The viruses win

29 Apr 2019


The writer is a journalist.
The writer is a journalist.

HAD Newton lived in these times, he may have added another law of physics to his list, which may have gone something like: ‘A lie can circle the globe twice before the truth has even put its pants on.’

While he would undoubtedly have phrased it better, proof of this law was seen recently in Peshawar where, as soon as the latest round of the anti-polio campaign began, a campaign against the campaign also started. There was mass panic as reports came in that children who had been administered the polio vaccine had fallen sick, and that some had even died.

Like wildfire, these reports spread through the city and up to 3,000 children were rushed to hospital, polio workers were harassed and threatened and a basic health unit was set on fire. Luckily, thanks to the efforts of a Dawn News reporter, the truth quickly came to the fore in the form of a video in which one of the main culprits behind the panic was seen commanding children to lie down as if they were unconscious.

Subsequently, there came an inquiry report from the Khyber Pakhtunkhwa government which made it clear that the same batch of vaccines used in Peshawar was also used in Abbottabad, Nowshera, Tank, Kohat and all seven districts of Malakand division without incident. Even within Peshawar, no students belonging to government schools who were administered the vaccine reported any issues; the panic started from a few private schools such as Dar-ul-Qalam and others where, it emerged, a well-planned conspiracy was hatched to discredit the campaign.

More than 700,000 families refused to vaccinate their children in KP.

The detailed inquiry report names names, including those of the schools and also local quacks, residents and nazims who all played a role in fanning the flames they themselves had lit. But despite the video that emerged, despite the report and despite the numerous clarifications from doctors that no child actually fell ill, the damage has been done.

Polio officials from KP report that more than 700,000 families refused to vaccinate children, a steep rise from the 57,000 refusals seen last month. In Peshawar alone, refusal cases rose 79 per cent thanks to this propaganda. Worse still, one polio worker was shot dead in Chaman and another seriously injured, and now we hear that the federal government has indefinitely suspended the campaign and, in an unprecedented move, even the post-campaign evaluation. Why would this happen even when the truth had come out? For that please refer to the aforementioned law about the physics of fake news.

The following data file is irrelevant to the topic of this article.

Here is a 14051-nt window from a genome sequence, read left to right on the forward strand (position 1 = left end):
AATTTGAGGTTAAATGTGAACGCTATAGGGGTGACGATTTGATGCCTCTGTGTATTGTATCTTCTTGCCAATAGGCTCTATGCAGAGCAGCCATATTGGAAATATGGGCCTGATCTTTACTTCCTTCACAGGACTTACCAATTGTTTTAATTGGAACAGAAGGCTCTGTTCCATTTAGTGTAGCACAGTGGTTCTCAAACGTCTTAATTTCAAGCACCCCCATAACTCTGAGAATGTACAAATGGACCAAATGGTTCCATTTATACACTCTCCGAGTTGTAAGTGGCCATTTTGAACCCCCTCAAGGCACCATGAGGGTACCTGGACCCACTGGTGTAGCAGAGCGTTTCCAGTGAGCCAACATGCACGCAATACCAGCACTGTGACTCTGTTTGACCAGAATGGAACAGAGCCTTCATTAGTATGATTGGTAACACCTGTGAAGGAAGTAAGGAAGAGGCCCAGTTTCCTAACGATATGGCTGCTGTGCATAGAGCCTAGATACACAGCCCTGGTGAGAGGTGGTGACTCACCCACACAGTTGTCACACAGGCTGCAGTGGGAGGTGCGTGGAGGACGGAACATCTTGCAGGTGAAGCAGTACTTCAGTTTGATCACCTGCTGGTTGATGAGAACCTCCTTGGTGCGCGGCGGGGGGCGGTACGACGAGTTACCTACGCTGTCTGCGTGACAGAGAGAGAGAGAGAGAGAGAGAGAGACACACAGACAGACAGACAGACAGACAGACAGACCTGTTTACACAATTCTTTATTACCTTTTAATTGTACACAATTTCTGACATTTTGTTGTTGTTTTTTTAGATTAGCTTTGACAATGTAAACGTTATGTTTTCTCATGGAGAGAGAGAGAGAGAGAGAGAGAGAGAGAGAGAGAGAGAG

The campaign against the campaign wasn’t limited to stage-managed scares and rumours, it was also given space on at least one talk show. In this show the host decided to wow his audience with his undoubtedly top-notch research on the dangers of the polio vaccine.

To support his point, he invited one Jane Orient as a guest, who is the spokesperson of the very official-sounding Association of American Physicians and Surgeons. Ms Orient was asked leading questions about her organisation’s stance against mandatory vaccinations and the dangers they believe vaccines pose which, in their view include paralysis, autism and death.

Now, while the organisation may look legitimate it is in fact an extreme libertarian group which uses science and medicine as a vehicle for its politics. Among other things, it is also active in HIV and AIDS denialism and its journal the also-official-sounding Journal of American Physicians and Surgeons is a leading source of pseudoscience.

Moving on, the anchor then cites someone called Raymond Francis who has similar views about vaccines. This noted quack also believes cancer can be prevented simply through a healthy diet and vitamins.

He also selectively quotes Jonas Salk — the inventor of the polio vaccine — as saying that the vaccine has led directly to cases of paralysis in the United States. What is not mentioned though, is that Salk said this in reaction to the ‘Cutter Incident’ in which a badly manufactured batch did indeed lead to paralysis and polio among those administered the dose. This was in 1955, shortly after the vaccine was successfully tested, and led to greater oversight on vaccine manufacture.

He also cites a discredited and debunked report claiming that in India, the Gates Foundation’s anti-polio campaign had caused “47,500 cases of paralysis death”. Again, this claim was thoroughly investigated by the World Health Organisation and found to be false. Surely, the learned host is aware of all this but perhaps chose to ignore the facts that didn’t suit his views.

Given that this is nothing less than a national emergency, one wonders where the condemnation of such elements is? Where are the ‘patriots’ when it comes to such malicious propaganda that threatens the very future of our children? Where, I must ask, is the vaccine against such viruses?

The writer is a journalist.

Twitter: @zarrarkhuhro

Published in Dawn, April 29th, 2019